`rings'. Single pecked lines extending from the cup through the rings may also
exist, providing the design with a `tail'. Other shapes and patterns also
occur but are less frequent. Carvings may occur singly, in small groups, or
may cover extensive areas of rock surface. They date to the Late Neolithic and
Bronze Age periods (2800-c.500 BC) and provide one our most important insights
into prehistoric `art'. The exact meaning of the designs remains unknown, but
they may be interpreted as sacred or religious symbols. All positively
identified prehistoric rock carvings sites will normally be identified as
nationally important.
This monument combines a small cairnfield with at least one prehistoric
enclosure, an assortment of rubble banks and a number of carved rocks.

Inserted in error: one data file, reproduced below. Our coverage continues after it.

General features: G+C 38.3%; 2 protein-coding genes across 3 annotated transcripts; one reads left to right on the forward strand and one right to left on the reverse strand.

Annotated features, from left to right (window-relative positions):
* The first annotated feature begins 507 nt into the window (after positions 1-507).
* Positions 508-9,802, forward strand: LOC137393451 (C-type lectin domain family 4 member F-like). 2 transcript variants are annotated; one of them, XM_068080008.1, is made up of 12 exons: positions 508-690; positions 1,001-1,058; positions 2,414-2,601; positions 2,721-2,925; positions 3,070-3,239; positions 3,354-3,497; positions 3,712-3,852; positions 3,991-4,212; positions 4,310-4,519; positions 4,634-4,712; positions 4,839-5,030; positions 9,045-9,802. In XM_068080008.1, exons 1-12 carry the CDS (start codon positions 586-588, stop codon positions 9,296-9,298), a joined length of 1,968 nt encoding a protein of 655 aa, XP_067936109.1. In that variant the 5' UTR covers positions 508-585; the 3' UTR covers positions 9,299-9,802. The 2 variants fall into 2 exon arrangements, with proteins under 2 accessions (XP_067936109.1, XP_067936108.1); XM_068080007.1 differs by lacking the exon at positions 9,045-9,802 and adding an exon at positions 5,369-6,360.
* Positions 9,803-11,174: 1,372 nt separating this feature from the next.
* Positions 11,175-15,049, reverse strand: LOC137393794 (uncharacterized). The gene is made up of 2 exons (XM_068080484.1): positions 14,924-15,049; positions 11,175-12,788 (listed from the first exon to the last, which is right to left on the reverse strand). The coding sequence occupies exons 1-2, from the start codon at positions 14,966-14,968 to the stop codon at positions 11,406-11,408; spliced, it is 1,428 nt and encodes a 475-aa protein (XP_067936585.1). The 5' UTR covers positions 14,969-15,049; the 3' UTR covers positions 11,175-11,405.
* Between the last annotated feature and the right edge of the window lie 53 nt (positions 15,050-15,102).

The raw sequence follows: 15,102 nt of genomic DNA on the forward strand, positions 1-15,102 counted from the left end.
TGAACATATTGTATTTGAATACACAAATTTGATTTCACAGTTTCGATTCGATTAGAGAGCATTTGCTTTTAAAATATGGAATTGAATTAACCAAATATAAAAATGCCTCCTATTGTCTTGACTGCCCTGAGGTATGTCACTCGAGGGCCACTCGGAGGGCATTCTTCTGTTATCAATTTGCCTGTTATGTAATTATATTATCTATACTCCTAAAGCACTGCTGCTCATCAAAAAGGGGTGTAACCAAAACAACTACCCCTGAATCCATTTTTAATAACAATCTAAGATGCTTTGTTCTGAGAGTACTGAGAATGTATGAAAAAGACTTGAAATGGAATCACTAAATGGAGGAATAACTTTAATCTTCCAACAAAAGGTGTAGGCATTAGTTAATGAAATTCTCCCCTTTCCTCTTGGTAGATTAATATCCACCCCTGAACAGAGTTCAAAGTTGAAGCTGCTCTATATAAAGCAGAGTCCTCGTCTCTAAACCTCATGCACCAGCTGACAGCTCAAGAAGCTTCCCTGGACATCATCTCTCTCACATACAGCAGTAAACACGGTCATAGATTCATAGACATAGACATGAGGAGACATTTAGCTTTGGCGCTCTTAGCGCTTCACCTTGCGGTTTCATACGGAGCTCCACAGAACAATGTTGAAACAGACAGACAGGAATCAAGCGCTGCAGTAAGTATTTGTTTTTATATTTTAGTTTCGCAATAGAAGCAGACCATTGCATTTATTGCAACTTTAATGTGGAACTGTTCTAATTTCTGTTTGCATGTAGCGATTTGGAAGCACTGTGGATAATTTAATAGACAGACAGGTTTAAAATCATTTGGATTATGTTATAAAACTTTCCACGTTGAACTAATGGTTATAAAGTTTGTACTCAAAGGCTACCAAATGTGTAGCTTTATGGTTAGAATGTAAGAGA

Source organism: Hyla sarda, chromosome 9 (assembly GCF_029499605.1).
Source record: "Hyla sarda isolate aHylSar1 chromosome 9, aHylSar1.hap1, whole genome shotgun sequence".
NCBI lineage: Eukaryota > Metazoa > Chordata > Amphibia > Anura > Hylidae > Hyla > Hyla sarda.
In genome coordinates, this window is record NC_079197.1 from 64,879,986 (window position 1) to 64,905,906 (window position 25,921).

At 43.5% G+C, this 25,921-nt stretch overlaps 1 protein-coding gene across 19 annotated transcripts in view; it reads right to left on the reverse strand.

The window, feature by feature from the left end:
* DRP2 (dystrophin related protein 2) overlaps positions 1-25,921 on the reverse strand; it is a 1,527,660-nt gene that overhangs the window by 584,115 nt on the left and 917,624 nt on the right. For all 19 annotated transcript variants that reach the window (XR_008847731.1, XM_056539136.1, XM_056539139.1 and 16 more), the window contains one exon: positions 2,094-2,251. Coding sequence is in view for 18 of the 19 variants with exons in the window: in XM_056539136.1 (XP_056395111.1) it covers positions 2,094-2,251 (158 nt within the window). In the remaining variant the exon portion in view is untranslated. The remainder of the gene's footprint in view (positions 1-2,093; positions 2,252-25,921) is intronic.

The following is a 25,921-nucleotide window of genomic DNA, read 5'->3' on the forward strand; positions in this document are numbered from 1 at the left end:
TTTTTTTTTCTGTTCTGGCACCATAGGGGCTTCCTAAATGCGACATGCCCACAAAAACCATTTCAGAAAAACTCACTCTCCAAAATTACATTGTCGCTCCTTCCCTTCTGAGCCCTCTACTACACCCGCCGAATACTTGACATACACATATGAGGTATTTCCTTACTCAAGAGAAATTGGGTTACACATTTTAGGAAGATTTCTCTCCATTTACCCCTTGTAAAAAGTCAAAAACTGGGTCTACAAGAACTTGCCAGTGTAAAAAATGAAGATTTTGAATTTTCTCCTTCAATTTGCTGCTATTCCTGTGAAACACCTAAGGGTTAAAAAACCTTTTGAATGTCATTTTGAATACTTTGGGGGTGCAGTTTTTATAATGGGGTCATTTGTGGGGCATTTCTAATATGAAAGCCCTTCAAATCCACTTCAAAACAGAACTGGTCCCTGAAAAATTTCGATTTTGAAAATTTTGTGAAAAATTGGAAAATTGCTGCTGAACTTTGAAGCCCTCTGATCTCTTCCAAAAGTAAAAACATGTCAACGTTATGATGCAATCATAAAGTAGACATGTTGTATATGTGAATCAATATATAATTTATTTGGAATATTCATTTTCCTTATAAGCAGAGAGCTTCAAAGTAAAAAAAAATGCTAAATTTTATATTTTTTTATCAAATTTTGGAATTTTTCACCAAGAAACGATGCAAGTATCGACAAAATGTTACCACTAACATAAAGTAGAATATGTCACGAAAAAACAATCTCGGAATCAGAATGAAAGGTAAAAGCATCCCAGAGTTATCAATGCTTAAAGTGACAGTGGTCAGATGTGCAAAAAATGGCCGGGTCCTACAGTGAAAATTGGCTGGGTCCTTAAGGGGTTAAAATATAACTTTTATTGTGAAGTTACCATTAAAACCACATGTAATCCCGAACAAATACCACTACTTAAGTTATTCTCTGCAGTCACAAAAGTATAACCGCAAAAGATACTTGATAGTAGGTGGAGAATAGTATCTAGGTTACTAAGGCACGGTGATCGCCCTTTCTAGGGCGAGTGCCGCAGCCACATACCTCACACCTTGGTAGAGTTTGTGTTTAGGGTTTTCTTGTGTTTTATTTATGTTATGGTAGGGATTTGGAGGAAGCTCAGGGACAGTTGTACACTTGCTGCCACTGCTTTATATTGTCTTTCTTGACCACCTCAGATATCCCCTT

Although many of the cairns are heavily robbed, the other features survive
well. Together they form an important part of the prehistoric landscape on
this part of Rombalds Moor.

Source: Historic England


Books and journals
Hedges, J D (ed), The Carved Rocks on Rombalds Moor, (1986), 96
Hedges, J D (ed), The Carved Rocks on Rombalds Moor, (1986), 96
Hedges, J D (ed), The Carved Rocks on Rombalds Moor, (1986), 97
Hedges, J D (ed), The Carved Rocks on Rombalds Moor, (1986), 97
Hedges, J D (ed), The Carved Rocks on Rombalds Moor, (1986), 105
Hedges, J D (ed), The Carved Rocks on Rombalds Moor, (1986), 47
Hedges, J D (ed), The Carved Rocks on Rombalds Moor, (1986), 48
Hedges, J D (ed), The Carved Rocks on Rombalds Moor, (1986), 48

Source: Historic England